Built by Rogues and Thieves: Sydney’s Mother Church

St. James' on King Street, in the heart of Sydney, Australia

By Robyn Douglass

Imagine worshiping in a church built by rogues and thieves. It was designed by an architect who had a side hustle in forgery, which landed him at the ends of the known earth 200 years ago.

Australia has precious few Georgian buildings. European settlement arrived in the form of shiploads of convicts in 1788, and by the time the colonies got around to building civic monuments, Victorian grandeur had become the fashion.

The interior of St. James’ has been renovated many times

St. James’ in King Street is remarkable on many levels, being built by convicts, completed in 1824, and standing as the oldest church in Sydney. (Ungrateful convicts burned the first church down in 1798.)

The parish is marking its bicentenary from 2019 to 2024. While COVID blew a hole in the celebrations, there have been some special services, and a new pipe organ will be installed.

St. James’ was designed by Francis Greenway, an architect who escaped execution but was transported (deported) from England for forgery. His skills were sorely needed in the new colony, so he was granted a “ticket of leave” and designed many buildings.

Much later, Greenway appeared to have tried forgery again. He died on his Australian country property in 1835, but his son became an archdeacon and conducted services at his father’s best monument.

Major General Lachlan Macquarie, the progressive governor of the day, had appointed Greenway to design law courts on the site, but changed his mind and decided a church was needed more. St. Andrew’s Cathedral was another 40 years coming. St. James’ is opposite Greenway’s barracks and next to the courts and Hyde Park. It is a beautiful precinct.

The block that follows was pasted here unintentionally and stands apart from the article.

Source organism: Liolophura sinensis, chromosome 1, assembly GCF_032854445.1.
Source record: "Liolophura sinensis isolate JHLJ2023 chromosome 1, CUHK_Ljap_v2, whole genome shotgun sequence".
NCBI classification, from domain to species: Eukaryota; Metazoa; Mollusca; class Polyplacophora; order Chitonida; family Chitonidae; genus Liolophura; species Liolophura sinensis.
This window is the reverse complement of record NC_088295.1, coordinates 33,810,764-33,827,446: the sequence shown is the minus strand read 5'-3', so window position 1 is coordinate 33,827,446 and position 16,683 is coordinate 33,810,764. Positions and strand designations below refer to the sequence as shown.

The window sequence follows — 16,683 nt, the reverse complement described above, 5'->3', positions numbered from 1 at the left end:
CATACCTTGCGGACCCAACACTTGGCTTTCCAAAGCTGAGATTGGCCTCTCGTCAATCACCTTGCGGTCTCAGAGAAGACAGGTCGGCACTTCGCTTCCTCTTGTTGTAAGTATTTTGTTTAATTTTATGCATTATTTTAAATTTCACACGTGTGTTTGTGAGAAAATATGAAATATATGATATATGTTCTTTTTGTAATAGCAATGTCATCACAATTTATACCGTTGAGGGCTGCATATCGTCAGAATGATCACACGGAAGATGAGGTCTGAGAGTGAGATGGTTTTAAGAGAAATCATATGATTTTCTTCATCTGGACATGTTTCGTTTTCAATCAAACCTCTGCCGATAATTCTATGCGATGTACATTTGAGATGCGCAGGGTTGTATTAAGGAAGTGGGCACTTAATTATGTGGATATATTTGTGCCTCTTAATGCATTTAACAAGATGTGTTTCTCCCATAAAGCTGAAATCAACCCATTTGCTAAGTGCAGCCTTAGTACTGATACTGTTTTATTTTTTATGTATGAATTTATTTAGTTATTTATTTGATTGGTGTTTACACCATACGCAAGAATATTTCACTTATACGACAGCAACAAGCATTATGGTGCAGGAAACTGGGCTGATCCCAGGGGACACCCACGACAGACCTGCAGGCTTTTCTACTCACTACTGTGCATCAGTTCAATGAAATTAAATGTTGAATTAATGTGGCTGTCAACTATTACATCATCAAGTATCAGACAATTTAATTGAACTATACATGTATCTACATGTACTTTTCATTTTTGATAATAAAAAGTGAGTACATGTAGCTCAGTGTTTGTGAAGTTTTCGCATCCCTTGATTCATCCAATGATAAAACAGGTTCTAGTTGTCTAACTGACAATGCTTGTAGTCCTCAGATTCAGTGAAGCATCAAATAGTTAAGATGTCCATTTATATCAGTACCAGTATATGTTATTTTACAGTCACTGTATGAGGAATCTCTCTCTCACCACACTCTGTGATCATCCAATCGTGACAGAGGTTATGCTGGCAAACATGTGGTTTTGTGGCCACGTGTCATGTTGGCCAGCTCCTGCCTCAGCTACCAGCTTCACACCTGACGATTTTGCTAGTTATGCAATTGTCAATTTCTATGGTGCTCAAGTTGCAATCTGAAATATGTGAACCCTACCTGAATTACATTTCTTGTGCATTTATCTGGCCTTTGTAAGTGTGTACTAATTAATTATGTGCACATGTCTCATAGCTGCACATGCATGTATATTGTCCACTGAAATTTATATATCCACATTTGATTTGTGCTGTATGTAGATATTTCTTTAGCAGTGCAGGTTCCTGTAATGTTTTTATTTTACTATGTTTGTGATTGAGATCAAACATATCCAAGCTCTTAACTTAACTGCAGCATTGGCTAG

Building began in 1819 and Greenway was dismissed in 1822, mostly for political reasons. Governor Macquarie had been keen to establish a proper township, but his overseers in Great Britain were anxious about this expanding role. A commission of inquiry reiterated that transportation to Australia was to be “an object of real terror,” not a free passage to a land of civic improvements.

Greenway was swept aside, but St. James’ survived his departure. A service held there in June 1822 was attended by “several hundred Crown prisoners” who were “orderly, respectful, and attentive.”

The architect escaped execution

There is real evidence that the design of St. James’ was simplified to meet political pressure. During renovations in the 1970s, a semi-circular portico was discovered, but it had been replaced by simple rectangular porticoes with the straight lines that builders love. What passed for plain in 1820 has nothing on post-industrial concrete blandness, so to modern eyes its simplicity verges on elegance.

In February 1824, St. James’ was consecrated by the improbably Rev. Samuel Marsden, better known as “the flogging parson.” An architectural historian described it as “a true 18th-century preaching box,” an auditorium for convicts to hear the Word of God.

At first, it held a mixed congregation. There were a couple of hundred prisoners whose attendance was compulsory, but there’s no record of whether services were effective as punishment or inspiration. Convicts were joined by officials and increasing numbers of free settlers.